He places a great deal of emphasis on how the feet should be moved and that a combatant should not change his ward if he is too close to the opponent otherwise he will be hit. It is also important to note that while he mentions moving in on the opponent, he states that this should be done with care, easing himself closer and closer to the opponent ensuring that the line of engagement stays correct, and that these movements should open the way for a combatant to attack the opponent toward an open target. This must be tempered with the ability to freely move and to not have to think about the movements.


    The movement of a combatant takes time, and if there is any hesitation on the part of the combatant, this takes away time from them and can also leave them in a disadvantageous position. It is important that the combatant can move freely and with confidence, and be able to move all the parts of the body when they are required.

    "you maye frame your hand, your foote, and your body, all which partes must goe together, and unlesse you can stirre and move all these together, you shall never be able to performe any great matter, but with great danger"

    Clearly Saviolo states the importance of free movement by the combatant in the above, especially with regard to all parts of the body. It will be noted, as it has been stated repeatedly his movements often involve not only movement with the hand but also the body and the feet. If any one of these elements is lagging behind or lacking in the motion it can leave the combatant exposed to an attack from their opponent. This requires that the combatant has practiced these actions so that they are able to do them as they are required, rather than having to think about moving and then move.


    "to perform these maters, you must be nimble of body & much practised: for although a man have the skill, & understand the whole circumstance of this play, yet if he have not taken paines to get an use and readines therein by exercise, (as in all other artes the speculation without practise is imperfect) so in this, when he commeth to performance, hee shall perceive his want, and put his life in hazard and jeopardie."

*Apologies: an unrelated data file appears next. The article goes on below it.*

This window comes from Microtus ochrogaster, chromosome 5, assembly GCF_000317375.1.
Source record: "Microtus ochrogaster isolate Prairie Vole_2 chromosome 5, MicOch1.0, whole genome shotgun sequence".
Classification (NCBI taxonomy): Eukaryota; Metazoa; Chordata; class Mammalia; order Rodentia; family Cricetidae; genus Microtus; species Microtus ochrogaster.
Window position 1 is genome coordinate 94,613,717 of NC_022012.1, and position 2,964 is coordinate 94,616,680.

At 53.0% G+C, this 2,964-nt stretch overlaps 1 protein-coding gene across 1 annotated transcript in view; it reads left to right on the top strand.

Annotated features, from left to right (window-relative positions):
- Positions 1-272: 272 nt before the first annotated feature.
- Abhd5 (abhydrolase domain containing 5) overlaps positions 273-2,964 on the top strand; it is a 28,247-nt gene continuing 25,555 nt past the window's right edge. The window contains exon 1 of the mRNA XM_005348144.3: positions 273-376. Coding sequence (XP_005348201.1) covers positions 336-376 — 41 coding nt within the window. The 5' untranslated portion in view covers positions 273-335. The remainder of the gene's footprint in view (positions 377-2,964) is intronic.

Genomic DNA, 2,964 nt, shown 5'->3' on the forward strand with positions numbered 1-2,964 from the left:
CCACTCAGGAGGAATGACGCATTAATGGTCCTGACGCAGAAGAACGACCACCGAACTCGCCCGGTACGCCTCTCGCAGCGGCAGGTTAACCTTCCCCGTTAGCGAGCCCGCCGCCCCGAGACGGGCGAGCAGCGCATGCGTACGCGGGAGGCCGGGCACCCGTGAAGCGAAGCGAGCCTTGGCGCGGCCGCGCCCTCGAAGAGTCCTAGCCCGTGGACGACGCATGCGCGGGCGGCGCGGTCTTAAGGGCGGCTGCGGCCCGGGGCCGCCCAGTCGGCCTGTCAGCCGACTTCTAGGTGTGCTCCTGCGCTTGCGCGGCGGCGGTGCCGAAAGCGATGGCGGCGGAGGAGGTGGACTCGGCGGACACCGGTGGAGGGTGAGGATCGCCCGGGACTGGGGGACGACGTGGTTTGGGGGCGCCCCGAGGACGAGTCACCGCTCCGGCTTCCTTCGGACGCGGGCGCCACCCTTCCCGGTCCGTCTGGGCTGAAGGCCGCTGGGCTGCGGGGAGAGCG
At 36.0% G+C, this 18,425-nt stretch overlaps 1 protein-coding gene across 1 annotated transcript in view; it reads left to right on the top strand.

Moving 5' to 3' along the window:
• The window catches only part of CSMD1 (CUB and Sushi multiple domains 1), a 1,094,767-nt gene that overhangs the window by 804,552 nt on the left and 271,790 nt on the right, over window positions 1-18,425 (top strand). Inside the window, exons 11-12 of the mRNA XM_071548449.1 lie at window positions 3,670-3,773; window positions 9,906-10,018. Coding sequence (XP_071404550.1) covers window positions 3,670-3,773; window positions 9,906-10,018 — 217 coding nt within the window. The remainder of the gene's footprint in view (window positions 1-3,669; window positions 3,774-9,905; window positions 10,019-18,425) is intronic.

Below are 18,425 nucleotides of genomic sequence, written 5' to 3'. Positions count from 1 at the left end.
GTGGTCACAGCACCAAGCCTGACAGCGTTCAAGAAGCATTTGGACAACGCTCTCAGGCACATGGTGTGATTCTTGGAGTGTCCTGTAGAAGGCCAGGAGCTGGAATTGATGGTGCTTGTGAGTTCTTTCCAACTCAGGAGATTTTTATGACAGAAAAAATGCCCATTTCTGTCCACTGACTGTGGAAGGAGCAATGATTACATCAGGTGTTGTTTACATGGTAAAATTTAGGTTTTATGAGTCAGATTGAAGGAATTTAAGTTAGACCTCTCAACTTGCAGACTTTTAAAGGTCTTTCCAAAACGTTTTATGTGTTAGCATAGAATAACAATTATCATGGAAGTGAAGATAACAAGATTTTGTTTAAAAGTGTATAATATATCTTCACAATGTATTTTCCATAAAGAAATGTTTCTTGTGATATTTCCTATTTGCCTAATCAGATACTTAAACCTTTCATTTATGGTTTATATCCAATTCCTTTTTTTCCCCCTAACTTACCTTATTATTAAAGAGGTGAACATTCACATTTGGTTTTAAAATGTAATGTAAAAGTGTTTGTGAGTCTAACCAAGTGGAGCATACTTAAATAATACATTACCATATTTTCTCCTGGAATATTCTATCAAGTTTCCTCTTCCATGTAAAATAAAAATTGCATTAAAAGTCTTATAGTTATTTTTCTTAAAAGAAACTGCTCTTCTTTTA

All physical arts require practice in order to perform them properly and in order for them to be effective. If a combatant has not practiced a particular technique until he is able to simply do it when it is required, then there will be something lacking in it, or it may be performed incorrectly, in either case this can leave the combatant exposed.

    As such, Saviolo places much importance on practice and preparing the body for the movements that he uses in his treatise. He quite clearly states that to perform such techniques effectively it requires practice and therefore preparation of the body. He also states if such preparations are not made then the combatant will place himself in jeopardy because he cannot perform the techniques correctly.

    Essential Tactical Principle

    Saviolo’s essential tactical principle takes what has been presented above and condenses it down to the basic elements and describes how they should be used. He gives clear advice as to which ward should be used, and how the opponent should be approached. He also warns the combatant on how the combatant may reply and thus presents the optimum attack and how the combatant should defend himself.

    "For all the skil of this art in effect, is nothing but a stoccata: wherefore if you shall have occasion to fight, I could wish you to practise this short ward, and to stand sure upon it, & to seeke your advauntage with time, which when you have found, give the stoccata withall, somewhat moving your right foot, and at the same instant draw back your left, & let your rapier with your bodie shift upon the left side, because if your enemy be cunning, he may sodainly aunswere you with a thrust, and beate aside your weapon, and therefore if you minde, to give a right stoccata, there is no other waie to save your selfe from harme. But if your enemie bee cunning and skilfull, never stand about giving any foine or imbroccata, but this thrust or stoccata alone, neither it, also, unlesse you be sure to hit him: suffer your enemie to doo what he list, onely stand you upon a sure ward, and when you finde opportunitie and time, deliver the stoccata, and shift with your foot. And this also you must marke, that sometimes it is good to give the stoccata to the right side, which must bee doone when your enemies right foot is over against yours, and sometimes to the lefte side."